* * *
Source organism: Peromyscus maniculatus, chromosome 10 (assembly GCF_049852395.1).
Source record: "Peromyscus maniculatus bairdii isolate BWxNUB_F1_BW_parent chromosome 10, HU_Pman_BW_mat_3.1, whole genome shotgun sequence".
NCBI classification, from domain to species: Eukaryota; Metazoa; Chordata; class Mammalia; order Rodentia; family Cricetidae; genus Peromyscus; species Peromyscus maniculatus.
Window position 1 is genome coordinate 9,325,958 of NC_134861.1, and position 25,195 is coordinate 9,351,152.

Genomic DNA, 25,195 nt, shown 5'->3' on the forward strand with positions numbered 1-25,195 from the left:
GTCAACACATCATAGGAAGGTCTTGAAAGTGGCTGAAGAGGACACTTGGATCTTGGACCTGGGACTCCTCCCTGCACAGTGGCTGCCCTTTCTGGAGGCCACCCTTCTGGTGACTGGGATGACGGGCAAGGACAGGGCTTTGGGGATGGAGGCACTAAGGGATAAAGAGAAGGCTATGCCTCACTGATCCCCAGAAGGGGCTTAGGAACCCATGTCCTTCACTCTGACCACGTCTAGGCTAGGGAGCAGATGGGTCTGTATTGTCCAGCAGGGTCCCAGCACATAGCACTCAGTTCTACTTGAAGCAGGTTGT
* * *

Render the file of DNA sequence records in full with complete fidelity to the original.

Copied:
Source organism: Peromyscus maniculatus, chromosome 10 (assembly GCF_049852395.1).
Source record: "Peromyscus maniculatus bairdii isolate BWxNUB_F1_BW_parent chromosome 10, HU_Pman_BW_mat_3.1, whole genome shotgun sequence".
NCBI classification, from domain to species: Eukaryota; Metazoa; Chordata; class Mammalia; order Rodentia; family Cricetidae; genus Peromyscus; species Peromyscus maniculatus.
Window position 1 is genome coordinate 9,325,958 of NC_134861.1, and position 25,195 is coordinate 9,351,152.

Genomic DNA, 25,195 nt, shown 5'->3' on the forward strand with positions numbered 1-25,195 from the left:
GTCAACACATCATAGGAAGGTCTTGAAAGTGGCTGAAGAGGACACTTGGATCTTGGACCTGGGACTCCTCCCTGCACAGTGGCTGCCCTTTCTGGAGGCCACCCTTCTGGTGACTGGGATGACGGGCAAGGACAGGGCTTTGGGGATGGAGGCACTAAGGGATAAAGAGAAGGCTATGCCTCACTGATCCCCAGAAGGGGCTTAGGAACCCATGTCCTTCACTCTGACCACGTCTAGGCTAGGGAGCAGATGGGTCTGTATTGTCCAGCAGGGTCCCAGCACATAGCACTCAGTTCTACTTGAAGCAGGTTGT